Screen media effects on children
Prospective studies have causally linked media excess in young children with impulsive and aggressive behavior, obesity, and delayed development of language and reading skills.10-12 A recent, large longitudinal study replicated and expanded previous findings that attentional problems associated with increased video game and screen media use persisted into adolescence.13
Keeping our toxicology model in mind, let’s do a quick survey of the impact on the brain by developmental stage.
Babies through preschool. During the first 5 years of life, when the neurological foundations of learning and emotion regulation are being laid down, screen media appear to be most detrimental. Television for babies interrupts play, is not educational, diminishes time spent with family members, and interferes with sleep.14Sesame Street and Teletubbies have been found to have a negative impact on vocabulary.14 The American Academy of Pediatrics recommends no screen use by children younger than 2 years.15 In fact, the average baby in the United States is exposed to 2 hours of screen media daily, and 65% of children up to age 6 have a television on half the time.16 In the average US home, the television is on 8 hours a day.17 By 3 months of age, 40% of children are exposed to screen media, and by 24 months, the percentage rises to 90%. Exposure rises from an hour a day for infants to over 1.5 hours a day by age 2.18
I don’t like television myself. I suppose it’s all right in small doses, but children never seem to be able to take it in small doses. —Willie Wonka.
Charlie and the Chocolate Factory The dose makes the poison. —Paracelsus
One large study demonstrated that the risk of receiving a diagnosis of attention-deficit/hyperactivity disorder at age 7 increased with every hour of television watched at 1 and 3 years, after adjusting for variables such as maternal function and the quality of home life.10 When the television is on, there are significantly fewer vocalizations between adults and babies, which may explain the finding that children who watch a lot of television before kindergarten are delayed readers and are at increased risk for learning disabilities.12,19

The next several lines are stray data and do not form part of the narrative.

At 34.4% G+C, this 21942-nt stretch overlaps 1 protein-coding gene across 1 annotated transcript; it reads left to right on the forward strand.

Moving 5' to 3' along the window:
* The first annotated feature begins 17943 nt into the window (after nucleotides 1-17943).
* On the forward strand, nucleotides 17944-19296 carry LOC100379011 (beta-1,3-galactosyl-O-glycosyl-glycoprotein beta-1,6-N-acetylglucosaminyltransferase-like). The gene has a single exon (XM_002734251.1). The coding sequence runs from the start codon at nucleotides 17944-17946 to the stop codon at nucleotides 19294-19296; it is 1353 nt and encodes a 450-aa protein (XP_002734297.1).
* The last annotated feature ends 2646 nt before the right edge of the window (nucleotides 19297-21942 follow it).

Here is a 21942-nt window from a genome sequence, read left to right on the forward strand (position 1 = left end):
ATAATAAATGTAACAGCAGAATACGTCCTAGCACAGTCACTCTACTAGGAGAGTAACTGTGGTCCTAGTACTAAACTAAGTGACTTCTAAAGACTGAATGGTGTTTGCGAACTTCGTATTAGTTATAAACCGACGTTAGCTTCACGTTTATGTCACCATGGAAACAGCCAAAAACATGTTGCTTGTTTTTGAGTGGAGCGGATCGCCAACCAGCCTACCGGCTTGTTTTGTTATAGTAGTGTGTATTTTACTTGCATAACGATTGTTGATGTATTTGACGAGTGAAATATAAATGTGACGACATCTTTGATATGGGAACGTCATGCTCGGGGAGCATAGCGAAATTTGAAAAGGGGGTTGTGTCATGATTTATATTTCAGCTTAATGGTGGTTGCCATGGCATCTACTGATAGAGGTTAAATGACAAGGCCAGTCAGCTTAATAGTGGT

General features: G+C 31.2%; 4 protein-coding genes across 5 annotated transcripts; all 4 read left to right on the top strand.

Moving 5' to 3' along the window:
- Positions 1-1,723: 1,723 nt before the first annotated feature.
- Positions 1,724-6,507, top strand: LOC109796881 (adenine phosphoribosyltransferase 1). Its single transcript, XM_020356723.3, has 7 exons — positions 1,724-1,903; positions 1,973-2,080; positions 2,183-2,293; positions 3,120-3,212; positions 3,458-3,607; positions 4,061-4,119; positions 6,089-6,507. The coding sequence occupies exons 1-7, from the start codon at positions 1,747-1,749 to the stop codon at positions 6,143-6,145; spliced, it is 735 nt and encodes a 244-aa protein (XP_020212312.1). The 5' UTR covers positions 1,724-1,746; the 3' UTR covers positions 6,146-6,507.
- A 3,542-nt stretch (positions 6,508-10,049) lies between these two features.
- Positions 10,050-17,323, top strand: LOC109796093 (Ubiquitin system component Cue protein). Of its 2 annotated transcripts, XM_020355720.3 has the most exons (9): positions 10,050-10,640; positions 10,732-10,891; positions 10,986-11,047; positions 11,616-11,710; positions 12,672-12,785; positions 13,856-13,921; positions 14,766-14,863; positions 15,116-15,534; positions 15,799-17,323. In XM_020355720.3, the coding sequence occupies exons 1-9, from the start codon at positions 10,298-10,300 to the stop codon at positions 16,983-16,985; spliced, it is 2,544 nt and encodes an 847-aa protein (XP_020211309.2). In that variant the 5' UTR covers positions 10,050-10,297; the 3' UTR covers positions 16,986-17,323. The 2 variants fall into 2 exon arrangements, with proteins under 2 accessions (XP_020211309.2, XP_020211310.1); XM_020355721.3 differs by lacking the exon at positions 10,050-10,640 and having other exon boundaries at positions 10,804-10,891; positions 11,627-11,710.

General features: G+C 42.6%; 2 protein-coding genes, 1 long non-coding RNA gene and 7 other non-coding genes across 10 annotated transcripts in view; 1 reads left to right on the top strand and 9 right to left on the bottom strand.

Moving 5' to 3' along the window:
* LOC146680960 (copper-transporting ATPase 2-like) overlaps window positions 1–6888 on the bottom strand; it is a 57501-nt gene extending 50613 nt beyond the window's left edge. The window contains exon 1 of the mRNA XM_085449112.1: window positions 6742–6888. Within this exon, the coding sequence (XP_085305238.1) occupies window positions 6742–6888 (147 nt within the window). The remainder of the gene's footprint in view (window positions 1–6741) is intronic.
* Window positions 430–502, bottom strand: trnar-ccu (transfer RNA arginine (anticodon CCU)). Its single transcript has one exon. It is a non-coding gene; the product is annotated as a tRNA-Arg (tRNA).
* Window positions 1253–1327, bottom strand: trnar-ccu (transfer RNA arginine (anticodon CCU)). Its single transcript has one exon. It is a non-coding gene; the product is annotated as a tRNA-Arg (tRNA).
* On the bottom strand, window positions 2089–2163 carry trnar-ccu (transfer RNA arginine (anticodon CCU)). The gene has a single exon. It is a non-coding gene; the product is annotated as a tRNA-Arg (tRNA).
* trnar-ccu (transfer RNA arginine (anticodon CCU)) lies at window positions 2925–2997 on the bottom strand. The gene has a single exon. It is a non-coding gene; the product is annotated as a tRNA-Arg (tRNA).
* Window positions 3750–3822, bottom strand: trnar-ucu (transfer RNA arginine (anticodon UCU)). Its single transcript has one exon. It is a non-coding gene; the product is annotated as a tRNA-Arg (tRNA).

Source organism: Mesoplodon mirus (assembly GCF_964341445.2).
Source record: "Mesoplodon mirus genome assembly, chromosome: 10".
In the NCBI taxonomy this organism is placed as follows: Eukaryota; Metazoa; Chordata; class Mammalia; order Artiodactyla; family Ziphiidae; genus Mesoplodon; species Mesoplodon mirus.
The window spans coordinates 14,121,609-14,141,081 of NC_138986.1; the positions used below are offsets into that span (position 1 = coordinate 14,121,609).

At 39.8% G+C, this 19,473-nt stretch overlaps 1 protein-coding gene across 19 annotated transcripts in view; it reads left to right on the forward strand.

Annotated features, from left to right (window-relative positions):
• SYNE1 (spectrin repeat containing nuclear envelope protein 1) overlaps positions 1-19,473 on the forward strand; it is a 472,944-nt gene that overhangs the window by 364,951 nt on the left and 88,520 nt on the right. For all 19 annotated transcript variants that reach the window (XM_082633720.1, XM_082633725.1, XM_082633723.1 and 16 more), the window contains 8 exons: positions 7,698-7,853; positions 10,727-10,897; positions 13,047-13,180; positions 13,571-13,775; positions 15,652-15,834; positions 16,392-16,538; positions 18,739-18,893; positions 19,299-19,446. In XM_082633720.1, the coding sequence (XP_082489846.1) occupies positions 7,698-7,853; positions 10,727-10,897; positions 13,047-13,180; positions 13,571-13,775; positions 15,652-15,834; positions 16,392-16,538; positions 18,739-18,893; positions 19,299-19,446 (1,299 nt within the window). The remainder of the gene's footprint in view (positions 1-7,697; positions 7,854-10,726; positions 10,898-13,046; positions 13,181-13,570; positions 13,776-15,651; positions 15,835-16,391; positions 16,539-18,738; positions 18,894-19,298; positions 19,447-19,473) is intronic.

Screen media affect not only children but adults as well. Parents become less adept at interacting with their youngsters as they carry on their own, adult functions of running a home. Media can disrupt the normal, attuned parent-child feedback that is the foundation of emotional regulation. This implies that while heavy media use tends to co-occur with other aspects of family dysfunction, it also appears to be an independent toxic agent.
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3. Park HS, Kim SH, Bang SA, et al. Altered regional cerebral glucose metabolism in internet game overusers: a 18F-fluorodeoxyglucose positron emission tomography study. CNS Spectr. 2010;15:159-166.
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14. National Center for Infants, Toddlers and Families. Zero to Three: What the Research Tells Us About the Impact of TV/Video Viewing on Children Under Three. http://main.zerotothree.org/site/DocServer/media_research_doc_5-24.pdf?docID=281. Accessed August 27, 2010.
15. American Academy of Pediatrics, Committee on Public Education. American Academy of Pediatrics: children, adolescents, and television. Pediatrics. 2001;107:423-426.
16. Rideout VJ, Vandewater EA, Wartella EA. Zero to Six: Electronic Media in the Lives of Infants, Toddlers and Preschoolers. 2003. http://www.kff.org/entmedia/upload/Zero-to-Six-Electronic-Media-in-the-Lives-of-Infants-Toddlers-and-Preschoolers-PDF.pdf. Accessed August 27, 2010.
17.Media Literacy Clearinghouse (MLC). Media Use Statistics. 2010. http://www.frankwbaker.com/mediause.htm. Accessed August 27, 2010.
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22. Rideout VJ, Foehr UG, Roberts DF. Generation M2: Media in the Lives of 8- to 18-Year Olds. 2010. http://www.kff.org/entmedia/upload/8010.pdf. Accessed August 27, 2010.
23. Browne KH, Giachristis C. The influence of violent media on children and adolescents: a Public health approach. Lancet. 2005;365:702-710.